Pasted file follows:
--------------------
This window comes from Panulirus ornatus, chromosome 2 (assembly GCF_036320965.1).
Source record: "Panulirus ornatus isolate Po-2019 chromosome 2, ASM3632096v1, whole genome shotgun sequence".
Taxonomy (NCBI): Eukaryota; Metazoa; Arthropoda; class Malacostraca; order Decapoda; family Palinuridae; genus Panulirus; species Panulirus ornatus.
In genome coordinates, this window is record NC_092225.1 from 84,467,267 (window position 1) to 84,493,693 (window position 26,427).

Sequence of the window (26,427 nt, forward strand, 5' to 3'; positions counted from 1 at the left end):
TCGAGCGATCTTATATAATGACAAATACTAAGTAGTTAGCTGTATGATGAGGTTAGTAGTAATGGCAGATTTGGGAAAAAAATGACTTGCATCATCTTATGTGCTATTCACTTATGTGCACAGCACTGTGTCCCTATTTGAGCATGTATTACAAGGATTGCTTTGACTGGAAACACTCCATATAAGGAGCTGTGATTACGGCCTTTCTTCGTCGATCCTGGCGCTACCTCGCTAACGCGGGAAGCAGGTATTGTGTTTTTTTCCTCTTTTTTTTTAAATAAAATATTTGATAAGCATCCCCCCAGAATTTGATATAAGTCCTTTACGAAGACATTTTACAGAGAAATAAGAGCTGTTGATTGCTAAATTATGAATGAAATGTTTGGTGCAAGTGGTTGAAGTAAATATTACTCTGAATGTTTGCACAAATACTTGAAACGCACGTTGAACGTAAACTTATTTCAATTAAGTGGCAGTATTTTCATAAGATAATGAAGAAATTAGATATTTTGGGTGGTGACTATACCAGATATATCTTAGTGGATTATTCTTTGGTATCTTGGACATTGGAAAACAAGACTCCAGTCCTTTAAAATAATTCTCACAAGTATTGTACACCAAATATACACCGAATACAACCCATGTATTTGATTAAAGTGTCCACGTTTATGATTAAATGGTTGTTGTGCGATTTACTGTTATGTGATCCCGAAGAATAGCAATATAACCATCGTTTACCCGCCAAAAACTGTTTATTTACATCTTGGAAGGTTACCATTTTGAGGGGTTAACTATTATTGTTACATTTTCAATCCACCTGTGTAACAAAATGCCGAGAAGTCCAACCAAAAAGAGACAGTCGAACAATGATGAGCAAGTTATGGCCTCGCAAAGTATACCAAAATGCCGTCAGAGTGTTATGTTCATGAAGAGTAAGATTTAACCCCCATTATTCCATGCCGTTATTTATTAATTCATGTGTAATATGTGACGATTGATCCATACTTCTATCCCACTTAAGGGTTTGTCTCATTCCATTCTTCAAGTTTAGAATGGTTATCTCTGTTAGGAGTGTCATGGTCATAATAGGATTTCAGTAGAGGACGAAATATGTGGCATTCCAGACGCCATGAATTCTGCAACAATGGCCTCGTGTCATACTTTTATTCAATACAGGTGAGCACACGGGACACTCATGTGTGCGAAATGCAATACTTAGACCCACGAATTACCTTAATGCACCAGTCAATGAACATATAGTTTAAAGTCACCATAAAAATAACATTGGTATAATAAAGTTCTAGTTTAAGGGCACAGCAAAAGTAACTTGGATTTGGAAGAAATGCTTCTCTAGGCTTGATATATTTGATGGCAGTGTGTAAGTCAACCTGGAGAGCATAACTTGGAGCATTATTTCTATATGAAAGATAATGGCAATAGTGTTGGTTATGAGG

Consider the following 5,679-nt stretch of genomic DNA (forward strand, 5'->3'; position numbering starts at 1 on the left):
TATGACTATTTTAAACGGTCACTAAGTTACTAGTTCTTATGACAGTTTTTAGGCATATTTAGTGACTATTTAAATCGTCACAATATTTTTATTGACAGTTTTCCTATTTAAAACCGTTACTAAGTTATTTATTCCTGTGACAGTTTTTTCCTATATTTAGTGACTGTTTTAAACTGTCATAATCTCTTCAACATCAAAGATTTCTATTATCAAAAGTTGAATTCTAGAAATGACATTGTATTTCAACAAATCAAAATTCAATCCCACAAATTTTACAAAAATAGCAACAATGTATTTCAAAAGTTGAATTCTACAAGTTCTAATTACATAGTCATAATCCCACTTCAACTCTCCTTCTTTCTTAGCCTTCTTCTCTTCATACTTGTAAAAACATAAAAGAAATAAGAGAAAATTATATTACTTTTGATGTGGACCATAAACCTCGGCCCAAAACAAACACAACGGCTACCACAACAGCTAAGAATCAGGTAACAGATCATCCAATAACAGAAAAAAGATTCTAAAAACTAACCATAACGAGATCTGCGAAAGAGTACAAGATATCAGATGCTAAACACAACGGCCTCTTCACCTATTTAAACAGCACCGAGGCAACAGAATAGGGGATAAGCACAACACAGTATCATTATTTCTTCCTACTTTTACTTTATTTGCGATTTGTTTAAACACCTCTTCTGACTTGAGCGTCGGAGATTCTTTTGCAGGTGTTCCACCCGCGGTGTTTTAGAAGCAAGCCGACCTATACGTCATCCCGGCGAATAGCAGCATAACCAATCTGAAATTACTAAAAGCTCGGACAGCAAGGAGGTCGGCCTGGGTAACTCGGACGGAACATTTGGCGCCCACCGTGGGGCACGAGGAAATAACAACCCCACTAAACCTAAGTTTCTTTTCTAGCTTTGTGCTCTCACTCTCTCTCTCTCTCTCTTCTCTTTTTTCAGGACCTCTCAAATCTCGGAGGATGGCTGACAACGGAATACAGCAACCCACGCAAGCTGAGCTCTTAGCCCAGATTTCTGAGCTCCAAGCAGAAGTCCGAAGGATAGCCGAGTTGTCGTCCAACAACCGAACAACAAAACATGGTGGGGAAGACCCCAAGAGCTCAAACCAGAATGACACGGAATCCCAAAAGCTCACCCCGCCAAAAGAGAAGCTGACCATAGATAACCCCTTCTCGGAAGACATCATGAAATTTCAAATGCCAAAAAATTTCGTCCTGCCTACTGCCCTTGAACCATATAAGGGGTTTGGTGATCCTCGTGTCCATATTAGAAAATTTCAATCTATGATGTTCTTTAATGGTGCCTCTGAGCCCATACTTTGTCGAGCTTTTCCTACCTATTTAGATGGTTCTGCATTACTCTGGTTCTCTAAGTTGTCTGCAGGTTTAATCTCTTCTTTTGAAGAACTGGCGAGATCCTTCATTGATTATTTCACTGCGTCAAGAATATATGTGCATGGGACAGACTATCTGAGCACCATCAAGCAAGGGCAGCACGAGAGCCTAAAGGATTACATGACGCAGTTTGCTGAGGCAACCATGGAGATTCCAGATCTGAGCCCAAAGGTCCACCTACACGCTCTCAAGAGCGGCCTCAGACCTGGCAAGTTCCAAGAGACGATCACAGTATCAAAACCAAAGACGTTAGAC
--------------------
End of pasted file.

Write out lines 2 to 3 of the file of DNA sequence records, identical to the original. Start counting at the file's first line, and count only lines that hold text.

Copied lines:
Source record: "Panulirus ornatus isolate Po-2019 chromosome 2, ASM3632096v1, whole genome shotgun sequence".
Taxonomy (NCBI): Eukaryota; Metazoa; Arthropoda; class Malacostraca; order Decapoda; family Palinuridae; genus Panulirus; species Panulirus ornatus.